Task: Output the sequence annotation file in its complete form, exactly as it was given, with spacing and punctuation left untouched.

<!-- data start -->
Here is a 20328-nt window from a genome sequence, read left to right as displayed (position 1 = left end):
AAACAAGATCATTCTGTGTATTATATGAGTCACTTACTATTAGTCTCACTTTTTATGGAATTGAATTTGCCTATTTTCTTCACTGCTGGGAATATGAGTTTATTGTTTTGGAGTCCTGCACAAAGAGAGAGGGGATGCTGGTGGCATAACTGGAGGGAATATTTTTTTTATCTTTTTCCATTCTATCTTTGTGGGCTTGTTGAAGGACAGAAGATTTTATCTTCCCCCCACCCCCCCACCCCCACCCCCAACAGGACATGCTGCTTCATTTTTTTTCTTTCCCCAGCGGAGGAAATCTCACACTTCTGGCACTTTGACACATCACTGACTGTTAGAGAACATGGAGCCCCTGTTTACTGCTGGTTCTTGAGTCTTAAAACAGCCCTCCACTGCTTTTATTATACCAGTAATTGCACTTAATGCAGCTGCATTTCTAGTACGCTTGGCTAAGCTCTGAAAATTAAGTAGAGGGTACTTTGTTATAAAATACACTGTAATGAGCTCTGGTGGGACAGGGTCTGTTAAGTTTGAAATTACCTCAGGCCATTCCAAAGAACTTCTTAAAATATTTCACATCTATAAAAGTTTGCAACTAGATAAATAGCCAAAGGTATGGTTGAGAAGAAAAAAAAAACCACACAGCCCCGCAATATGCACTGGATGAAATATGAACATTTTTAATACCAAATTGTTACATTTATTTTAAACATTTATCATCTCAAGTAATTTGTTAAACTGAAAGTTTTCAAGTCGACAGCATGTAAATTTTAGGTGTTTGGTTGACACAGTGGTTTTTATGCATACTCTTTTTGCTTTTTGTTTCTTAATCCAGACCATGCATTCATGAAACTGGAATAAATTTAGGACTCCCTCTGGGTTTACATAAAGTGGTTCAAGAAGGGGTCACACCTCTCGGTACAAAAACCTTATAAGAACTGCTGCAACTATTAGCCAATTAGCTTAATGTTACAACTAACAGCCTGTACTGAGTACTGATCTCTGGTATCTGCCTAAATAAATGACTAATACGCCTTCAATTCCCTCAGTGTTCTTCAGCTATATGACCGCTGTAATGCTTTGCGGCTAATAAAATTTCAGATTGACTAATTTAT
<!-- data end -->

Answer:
Here is a 20328-nt window from a genome sequence, read left to right as displayed (position 1 = left end):
AAACAAGATCATTCTGTGTATTATATGAGTCACTTACTATTAGTCTCACTTTTTATGGAATTGAATTTGCCTATTTTCTTCACTGCTGGGAATATGAGTTTATTGTTTTGGAGTCCTGCACAAAGAGAGAGGGGATGCTGGTGGCATAACTGGAGGGAATATTTTTTTTATCTTTTTCCATTCTATCTTTGTGGGCTTGTTGAAGGACAGAAGATTTTATCTTCCCCCCACCCCCCCACCCCCACCCCCAACAGGACATGCTGCTTCATTTTTTTTCTTTCCCCAGCGGAGGAAATCTCACACTTCTGGCACTTTGACACATCACTGACTGTTAGAGAACATGGAGCCCCTGTTTACTGCTGGTTCTTGAGTCTTAAAACAGCCCTCCACTGCTTTTATTATACCAGTAATTGCACTTAATGCAGCTGCATTTCTAGTACGCTTGGCTAAGCTCTGAAAATTAAGTAGAGGGTACTTTGTTATAAAATACACTGTAATGAGCTCTGGTGGGACAGGGTCTGTTAAGTTTGAAATTACCTCAGGCCATTCCAAAGAACTTCTTAAAATATTTCACATCTATAAAAGTTTGCAACTAGATAAATAGCCAAAGGTATGGTTGAGAAGAAAAAAAAAACCACACAGCCCCGCAATATGCACTGGATGAAATATGAACATTTTTAATACCAAATTGTTACATTTATTTTAAACATTTATCATCTCAAGTAATTTGTTAAACTGAAAGTTTTCAAGTCGACAGCATGTAAATTTTAGGTGTTTGGTTGACACAGTGGTTTTTATGCATACTCTTTTTGCTTTTTGTTTCTTAATCCAGACCATGCATTCATGAAACTGGAATAAATTTAGGACTCCCTCTGGGTTTACATAAAGTGGTTCAAGAAGGGGTCACACCTCTCGGTACAAAAACCTTATAAGAACTGCTGCAACTATTAGCCAATTAGCTTAATGTTACAACTAACAGCCTGTACTGAGTACTGATCTCTGGTATCTGCCTAAATAAATGACTAATACGCCTTCAATTCCCTCAGTGTTCTTCAGCTATATGACCGCTGTAATGCTTTGCGGCTAATAAAATTTCAGATTGACTAATTTAT